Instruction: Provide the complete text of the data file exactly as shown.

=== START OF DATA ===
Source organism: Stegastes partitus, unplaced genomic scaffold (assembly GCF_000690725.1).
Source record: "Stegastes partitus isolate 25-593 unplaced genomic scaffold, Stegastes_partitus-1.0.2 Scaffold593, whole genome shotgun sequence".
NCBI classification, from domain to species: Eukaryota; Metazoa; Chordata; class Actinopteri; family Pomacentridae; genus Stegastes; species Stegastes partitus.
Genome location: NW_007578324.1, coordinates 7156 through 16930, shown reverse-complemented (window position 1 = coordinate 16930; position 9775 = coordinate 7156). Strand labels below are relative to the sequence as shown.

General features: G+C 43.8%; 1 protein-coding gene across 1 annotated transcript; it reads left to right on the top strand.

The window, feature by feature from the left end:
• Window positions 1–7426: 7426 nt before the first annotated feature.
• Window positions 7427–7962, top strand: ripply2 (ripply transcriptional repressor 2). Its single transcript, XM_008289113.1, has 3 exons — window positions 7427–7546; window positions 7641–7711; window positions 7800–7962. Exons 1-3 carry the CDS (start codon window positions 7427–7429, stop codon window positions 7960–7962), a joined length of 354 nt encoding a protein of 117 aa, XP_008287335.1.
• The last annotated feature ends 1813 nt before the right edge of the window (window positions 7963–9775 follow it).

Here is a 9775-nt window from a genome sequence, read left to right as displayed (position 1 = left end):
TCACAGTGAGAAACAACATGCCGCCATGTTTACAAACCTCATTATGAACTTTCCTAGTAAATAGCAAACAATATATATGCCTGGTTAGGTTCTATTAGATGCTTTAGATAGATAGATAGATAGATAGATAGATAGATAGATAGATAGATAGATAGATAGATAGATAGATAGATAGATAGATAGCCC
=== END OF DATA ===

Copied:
Source organism: Stegastes partitus, unplaced genomic scaffold (assembly GCF_000690725.1).
Source record: "Stegastes partitus isolate 25-593 unplaced genomic scaffold, Stegastes_partitus-1.0.2 Scaffold593, whole genome shotgun sequence".
NCBI classification, from domain to species: Eukaryota; Metazoa; Chordata; class Actinopteri; family Pomacentridae; genus Stegastes; species Stegastes partitus.
Genome location: NW_007578324.1, coordinates 7156 through 16930, shown reverse-complemented (window position 1 = coordinate 16930; position 9775 = coordinate 7156). Strand labels below are relative to the sequence as shown.

General features: G+C 43.8%; 1 protein-coding gene across 1 annotated transcript; it reads left to right on the top strand.

The window, feature by feature from the left end:
• Window positions 1–7426: 7426 nt before the first annotated feature.
• Window positions 7427–7962, top strand: ripply2 (ripply transcriptional repressor 2). Its single transcript, XM_008289113.1, has 3 exons — window positions 7427–7546; window positions 7641–7711; window positions 7800–7962. Exons 1-3 carry the CDS (start codon window positions 7427–7429, stop codon window positions 7960–7962), a joined length of 354 nt encoding a protein of 117 aa, XP_008287335.1.
• The last annotated feature ends 1813 nt before the right edge of the window (window positions 7963–9775 follow it).

Here is a 9775-nt window from a genome sequence, read left to right as displayed (position 1 = left end):
TCACAGTGAGAAACAACATGCCGCCATGTTTACAAACCTCATTATGAACTTTCCTAGTAAATAGCAAACAATATATATGCCTGGTTAGGTTCTATTAGATGCTTTAGATAGATAGATAGATAGATAGATAGATAGATAGATAGATAGATAGATAGATAGATAGATAGATAGATAGATAGATAGCCC